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OWASP shakes up web application threat categories with release of Top 10 draft

The Top 10 list is a widely used guide to modern web application security threats

The Open Web Application Security Project (OWASP) has released its draft Top 10 2021 list revealing a shake-up in the categorization of modern threats.

In an announcement made yesterday (September 8), OWASP noted The draft Top 10 Web Application Security Threats for 2021 has been released for “peer review, comment, translation, and suggestions for improvement.”

The draft report, available online, contains significant changes to how the nonprofit classifies today’s web application threats, which have not been updated since 2017.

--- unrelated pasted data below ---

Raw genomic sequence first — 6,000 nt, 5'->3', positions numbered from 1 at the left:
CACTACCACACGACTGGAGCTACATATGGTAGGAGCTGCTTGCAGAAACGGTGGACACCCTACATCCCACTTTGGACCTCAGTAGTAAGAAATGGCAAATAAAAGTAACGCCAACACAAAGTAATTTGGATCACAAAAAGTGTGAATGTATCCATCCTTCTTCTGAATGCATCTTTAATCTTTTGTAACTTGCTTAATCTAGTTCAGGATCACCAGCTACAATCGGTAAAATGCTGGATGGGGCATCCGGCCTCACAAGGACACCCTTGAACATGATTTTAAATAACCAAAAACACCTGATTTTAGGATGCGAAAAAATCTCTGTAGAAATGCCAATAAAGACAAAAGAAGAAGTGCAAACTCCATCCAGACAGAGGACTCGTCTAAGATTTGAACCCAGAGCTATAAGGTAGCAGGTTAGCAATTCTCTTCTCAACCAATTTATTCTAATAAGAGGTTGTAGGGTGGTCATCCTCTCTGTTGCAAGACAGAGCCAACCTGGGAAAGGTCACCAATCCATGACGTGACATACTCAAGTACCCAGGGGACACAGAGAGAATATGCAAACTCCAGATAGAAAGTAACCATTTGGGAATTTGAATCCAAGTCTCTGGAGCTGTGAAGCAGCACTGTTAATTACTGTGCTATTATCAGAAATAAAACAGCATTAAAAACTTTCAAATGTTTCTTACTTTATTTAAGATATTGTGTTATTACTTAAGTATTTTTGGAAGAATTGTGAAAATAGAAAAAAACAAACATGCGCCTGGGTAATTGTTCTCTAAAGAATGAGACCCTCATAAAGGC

State of Play: OWASP Top 10 Changes in 2021 (Preview)State of Play: OWASP Top 10 Changes in 2021 (Preview)

Dig into the Top 10 draft

There are three new categories: “Insecure Design”, “Software and Data Integrity Failures”, and a group for “Server-Side Request Forgery (SSRF)” attacks.

‘XML External Entities (XXE)’ section from 2017 added to Security Misconfiguration category from 2021, ‘Cross-Site Scripting (XSS)’ was added to ‘Injection’ section, and ‘Insecure Deserialization’ is now part of ‘Software and Data Integrity Failures’.

OWASP also renamed several categories to match scope changes.

Learn about the latest security vulnerabilities news and analysis

When the organization analyzes threat intelligence, provided by cybersecurity companies, specific data factors are used to generate the top 10 list. These include software and hardware Common Weakness Enumeration (CWE) mapping, the percentage of applications vulnerable to a particular CWE, and their coverage across organizations.

OWASP also considers weighted exploits and average metrics of a vulnerability, based on CVSSv2 and CVSSv3 scores, and the total number of applications found to have CWEs mapped to a category, as well as the total number of CVEs attributable to a particular type of threat.